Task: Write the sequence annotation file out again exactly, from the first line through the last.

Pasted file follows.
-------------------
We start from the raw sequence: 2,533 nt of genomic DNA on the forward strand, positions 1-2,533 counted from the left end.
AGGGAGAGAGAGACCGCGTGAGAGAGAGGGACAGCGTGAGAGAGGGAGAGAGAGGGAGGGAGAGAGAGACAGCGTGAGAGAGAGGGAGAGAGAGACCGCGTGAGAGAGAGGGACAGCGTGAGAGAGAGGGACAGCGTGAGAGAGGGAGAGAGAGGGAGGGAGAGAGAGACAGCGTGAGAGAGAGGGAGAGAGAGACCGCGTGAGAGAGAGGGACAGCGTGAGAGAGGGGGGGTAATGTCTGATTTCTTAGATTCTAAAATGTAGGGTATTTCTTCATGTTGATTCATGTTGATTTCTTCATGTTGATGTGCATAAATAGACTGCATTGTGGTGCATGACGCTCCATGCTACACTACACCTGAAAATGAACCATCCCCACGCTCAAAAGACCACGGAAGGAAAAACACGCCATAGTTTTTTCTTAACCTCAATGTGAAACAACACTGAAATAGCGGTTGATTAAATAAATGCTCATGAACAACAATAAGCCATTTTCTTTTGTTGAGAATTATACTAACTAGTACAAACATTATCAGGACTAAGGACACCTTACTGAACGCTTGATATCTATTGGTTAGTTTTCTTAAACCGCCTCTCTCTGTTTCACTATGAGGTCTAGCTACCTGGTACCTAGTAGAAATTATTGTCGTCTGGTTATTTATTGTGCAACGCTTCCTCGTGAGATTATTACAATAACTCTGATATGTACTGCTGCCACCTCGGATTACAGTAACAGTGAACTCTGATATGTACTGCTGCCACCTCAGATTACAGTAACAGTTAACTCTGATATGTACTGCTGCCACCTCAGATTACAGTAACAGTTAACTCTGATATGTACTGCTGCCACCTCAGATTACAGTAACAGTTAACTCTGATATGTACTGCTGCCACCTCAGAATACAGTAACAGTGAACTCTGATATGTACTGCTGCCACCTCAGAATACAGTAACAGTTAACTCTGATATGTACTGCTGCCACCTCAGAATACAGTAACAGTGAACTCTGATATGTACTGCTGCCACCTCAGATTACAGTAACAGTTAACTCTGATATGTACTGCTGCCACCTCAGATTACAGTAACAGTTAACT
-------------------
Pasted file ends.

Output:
We start from the raw sequence: 2,533 nt of genomic DNA on the forward strand, positions 1-2,533 counted from the left end.
AGGGAGAGAGAGACCGCGTGAGAGAGAGGGACAGCGTGAGAGAGGGAGAGAGAGGGAGGGAGAGAGAGACAGCGTGAGAGAGAGGGAGAGAGAGACCGCGTGAGAGAGAGGGACAGCGTGAGAGAGAGGGACAGCGTGAGAGAGGGAGAGAGAGGGAGGGAGAGAGAGACAGCGTGAGAGAGAGGGAGAGAGAGACCGCGTGAGAGAGAGGGACAGCGTGAGAGAGGGGGGGTAATGTCTGATTTCTTAGATTCTAAAATGTAGGGTATTTCTTCATGTTGATTCATGTTGATTTCTTCATGTTGATGTGCATAAATAGACTGCATTGTGGTGCATGACGCTCCATGCTACACTACACCTGAAAATGAACCATCCCCACGCTCAAAAGACCACGGAAGGAAAAACACGCCATAGTTTTTTCTTAACCTCAATGTGAAACAACACTGAAATAGCGGTTGATTAAATAAATGCTCATGAACAACAATAAGCCATTTTCTTTTGTTGAGAATTATACTAACTAGTACAAACATTATCAGGACTAAGGACACCTTACTGAACGCTTGATATCTATTGGTTAGTTTTCTTAAACCGCCTCTCTCTGTTTCACTATGAGGTCTAGCTACCTGGTACCTAGTAGAAATTATTGTCGTCTGGTTATTTATTGTGCAACGCTTCCTCGTGAGATTATTACAATAACTCTGATATGTACTGCTGCCACCTCGGATTACAGTAACAGTGAACTCTGATATGTACTGCTGCCACCTCAGATTACAGTAACAGTTAACTCTGATATGTACTGCTGCCACCTCAGATTACAGTAACAGTTAACTCTGATATGTACTGCTGCCACCTCAGATTACAGTAACAGTTAACTCTGATATGTACTGCTGCCACCTCAGAATACAGTAACAGTGAACTCTGATATGTACTGCTGCCACCTCAGAATACAGTAACAGTTAACTCTGATATGTACTGCTGCCACCTCAGAATACAGTAACAGTGAACTCTGATATGTACTGCTGCCACCTCAGATTACAGTAACAGTTAACTCTGATATGTACTGCTGCCACCTCAGATTACAGTAACAGTTAACT